The Bugatti Veyron is a $1.25 million 1,000-horsepower supercar, with no discernible socially redeemable value. Even getting it serviced costs $22,000. Since the pleasures it offers are best experienced at speeds well north of the legal limit, it is duty-bound to outrage society. It is for that reason that I get a certain grim satisfaction out of this video of a distracted Veyron owner inadvertently taking his car (one of only 15 in the U.S.) for a dip in a Texas salt marsh.

The story goes that the wealthy pilot was cruising along in Galveston when he was distracted, first by a dropped cell phone and then by an errant brown pelican. The car, which had just 500 miles on the odometer, was a total write-off.

Gordon Murray — who designed yet another absurdly expensive supercar, the McLaren F1 — described the 16-cylinder, quad-turbocharged Veyron as “the most pointless exercise on the planet” and called the company “incredibly childish” for focusing maniacally on top speed (one reached 253 mph). Murray isn’t the best one to call the kettle black, for his own car burns fuel almost as rapidly as the Veyron’s 9.7 mpg around town (and 11.7 on the highway).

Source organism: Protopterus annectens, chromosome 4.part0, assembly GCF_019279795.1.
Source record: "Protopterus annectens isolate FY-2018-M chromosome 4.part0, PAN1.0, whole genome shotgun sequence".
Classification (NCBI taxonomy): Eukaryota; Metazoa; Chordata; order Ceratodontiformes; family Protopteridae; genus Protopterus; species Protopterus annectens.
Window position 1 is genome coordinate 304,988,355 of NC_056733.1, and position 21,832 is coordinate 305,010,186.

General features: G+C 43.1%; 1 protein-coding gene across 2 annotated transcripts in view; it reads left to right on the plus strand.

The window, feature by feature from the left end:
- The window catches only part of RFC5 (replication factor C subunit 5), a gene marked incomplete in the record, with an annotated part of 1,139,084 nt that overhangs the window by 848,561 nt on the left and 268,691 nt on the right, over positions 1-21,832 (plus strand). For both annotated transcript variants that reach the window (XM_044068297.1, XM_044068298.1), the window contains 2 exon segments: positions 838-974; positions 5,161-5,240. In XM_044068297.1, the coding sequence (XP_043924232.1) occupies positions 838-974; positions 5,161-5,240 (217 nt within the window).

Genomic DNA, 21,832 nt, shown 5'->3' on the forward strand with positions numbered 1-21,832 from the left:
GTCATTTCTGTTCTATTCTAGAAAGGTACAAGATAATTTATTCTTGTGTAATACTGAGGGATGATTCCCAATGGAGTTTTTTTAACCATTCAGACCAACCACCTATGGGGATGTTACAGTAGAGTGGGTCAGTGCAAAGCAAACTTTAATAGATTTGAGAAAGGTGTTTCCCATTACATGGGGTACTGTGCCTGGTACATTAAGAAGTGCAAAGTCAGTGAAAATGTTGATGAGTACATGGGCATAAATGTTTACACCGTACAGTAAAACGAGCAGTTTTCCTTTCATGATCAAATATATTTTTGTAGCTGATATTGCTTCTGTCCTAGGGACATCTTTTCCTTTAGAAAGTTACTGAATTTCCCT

I’m not sure which model Veyron discovered its inner amphibian, because despite the fact that only 200 have been made by parent company Volkswagen in Molsheim, France (site of the original Bugatti factory), there are many special editions for the extra vain. One has a Hermes leather interior. But the most ridiculous of the lot is the Linea Vincero — for buyers who think the production car is too slow. It adds an additional 94 horsepower, as well as “exclusive” design touches designed to appeal to nouveau riche nitwits. It is sold only in Abu Dhabi.

For some closure, here's an additional video of wrecking crews towing the Bugatti from its watery grave:

It’s amusing to speculate what will happen to macho supercar brands like Bugatti when the electric car revolution sends the last internal-combustion vehicle to the scrapyard. Human nature being what it is, I say yes, there will be million-dollar cars with huge electric motors and scorching acceleration. But at least, while keeping whole power plants busy recharging their battery packs, they won’t emit any carbon dioxide.

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